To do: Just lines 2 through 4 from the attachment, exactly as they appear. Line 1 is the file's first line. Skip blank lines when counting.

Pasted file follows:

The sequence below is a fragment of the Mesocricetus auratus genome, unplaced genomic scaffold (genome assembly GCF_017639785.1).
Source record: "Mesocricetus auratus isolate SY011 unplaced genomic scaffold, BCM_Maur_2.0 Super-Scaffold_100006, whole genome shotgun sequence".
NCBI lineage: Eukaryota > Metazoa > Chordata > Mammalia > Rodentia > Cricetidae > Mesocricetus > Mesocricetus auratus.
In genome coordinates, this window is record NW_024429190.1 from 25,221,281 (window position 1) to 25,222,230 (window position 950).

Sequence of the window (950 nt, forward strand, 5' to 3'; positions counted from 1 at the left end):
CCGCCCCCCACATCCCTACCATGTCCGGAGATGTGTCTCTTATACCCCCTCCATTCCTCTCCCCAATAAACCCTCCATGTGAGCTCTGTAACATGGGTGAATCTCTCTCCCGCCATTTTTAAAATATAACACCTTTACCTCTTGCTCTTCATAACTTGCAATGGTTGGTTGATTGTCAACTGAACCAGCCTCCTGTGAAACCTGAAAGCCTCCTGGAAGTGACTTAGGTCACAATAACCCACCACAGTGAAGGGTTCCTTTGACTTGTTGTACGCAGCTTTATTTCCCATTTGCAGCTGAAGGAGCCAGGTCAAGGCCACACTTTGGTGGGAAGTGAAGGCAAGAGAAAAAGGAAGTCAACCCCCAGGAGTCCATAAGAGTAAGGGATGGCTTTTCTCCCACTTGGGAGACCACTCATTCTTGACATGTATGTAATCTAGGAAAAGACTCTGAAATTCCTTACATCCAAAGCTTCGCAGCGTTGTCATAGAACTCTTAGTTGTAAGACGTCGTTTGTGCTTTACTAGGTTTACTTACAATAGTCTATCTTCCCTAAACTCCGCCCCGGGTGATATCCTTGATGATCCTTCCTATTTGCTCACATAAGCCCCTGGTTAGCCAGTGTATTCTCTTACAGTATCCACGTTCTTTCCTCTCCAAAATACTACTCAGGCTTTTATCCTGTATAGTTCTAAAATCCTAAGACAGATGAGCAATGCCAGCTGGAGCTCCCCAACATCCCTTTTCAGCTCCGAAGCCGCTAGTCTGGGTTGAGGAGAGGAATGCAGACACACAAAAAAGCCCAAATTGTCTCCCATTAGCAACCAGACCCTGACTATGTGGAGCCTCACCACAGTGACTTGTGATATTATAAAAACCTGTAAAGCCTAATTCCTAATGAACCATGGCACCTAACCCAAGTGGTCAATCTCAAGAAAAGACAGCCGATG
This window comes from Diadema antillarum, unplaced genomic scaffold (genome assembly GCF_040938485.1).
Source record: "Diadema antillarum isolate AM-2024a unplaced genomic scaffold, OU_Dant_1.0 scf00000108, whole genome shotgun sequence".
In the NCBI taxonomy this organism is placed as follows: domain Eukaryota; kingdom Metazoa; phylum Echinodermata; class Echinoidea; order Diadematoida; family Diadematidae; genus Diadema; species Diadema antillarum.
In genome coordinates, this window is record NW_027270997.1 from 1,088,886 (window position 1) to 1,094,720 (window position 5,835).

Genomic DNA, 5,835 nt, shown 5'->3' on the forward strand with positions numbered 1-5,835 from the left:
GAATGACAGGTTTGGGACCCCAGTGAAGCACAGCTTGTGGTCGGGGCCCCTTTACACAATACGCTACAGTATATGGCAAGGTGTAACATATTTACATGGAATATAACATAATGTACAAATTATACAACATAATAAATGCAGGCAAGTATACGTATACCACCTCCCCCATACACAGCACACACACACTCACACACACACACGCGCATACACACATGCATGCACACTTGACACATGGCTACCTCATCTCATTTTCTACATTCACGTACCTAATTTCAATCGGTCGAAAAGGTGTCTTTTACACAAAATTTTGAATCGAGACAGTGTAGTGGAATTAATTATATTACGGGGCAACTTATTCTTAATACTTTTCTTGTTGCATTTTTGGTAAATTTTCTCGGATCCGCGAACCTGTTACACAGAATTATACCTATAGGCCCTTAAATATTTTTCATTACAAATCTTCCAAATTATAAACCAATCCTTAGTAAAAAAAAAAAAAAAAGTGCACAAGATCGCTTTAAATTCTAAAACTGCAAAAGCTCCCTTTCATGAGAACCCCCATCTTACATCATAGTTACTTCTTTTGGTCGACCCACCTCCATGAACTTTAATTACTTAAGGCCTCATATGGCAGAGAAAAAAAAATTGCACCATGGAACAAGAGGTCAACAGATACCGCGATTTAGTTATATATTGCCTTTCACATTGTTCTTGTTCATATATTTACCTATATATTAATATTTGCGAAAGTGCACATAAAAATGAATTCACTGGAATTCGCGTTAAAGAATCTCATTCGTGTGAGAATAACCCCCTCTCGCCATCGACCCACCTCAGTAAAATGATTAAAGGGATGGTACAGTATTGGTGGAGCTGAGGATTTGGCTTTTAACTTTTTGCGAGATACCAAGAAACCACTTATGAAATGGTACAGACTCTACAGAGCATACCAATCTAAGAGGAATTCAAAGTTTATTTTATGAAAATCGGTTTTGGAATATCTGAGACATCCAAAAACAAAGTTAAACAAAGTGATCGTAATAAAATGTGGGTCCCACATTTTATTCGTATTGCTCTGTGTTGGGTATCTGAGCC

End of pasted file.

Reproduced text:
Source record: "Mesocricetus auratus isolate SY011 unplaced genomic scaffold, BCM_Maur_2.0 Super-Scaffold_100006, whole genome shotgun sequence".
NCBI lineage: Eukaryota > Metazoa > Chordata > Mammalia > Rodentia > Cricetidae > Mesocricetus > Mesocricetus auratus.
In genome coordinates, this window is record NW_024429190.1 from 25,221,281 (window position 1) to 25,222,230 (window position 950).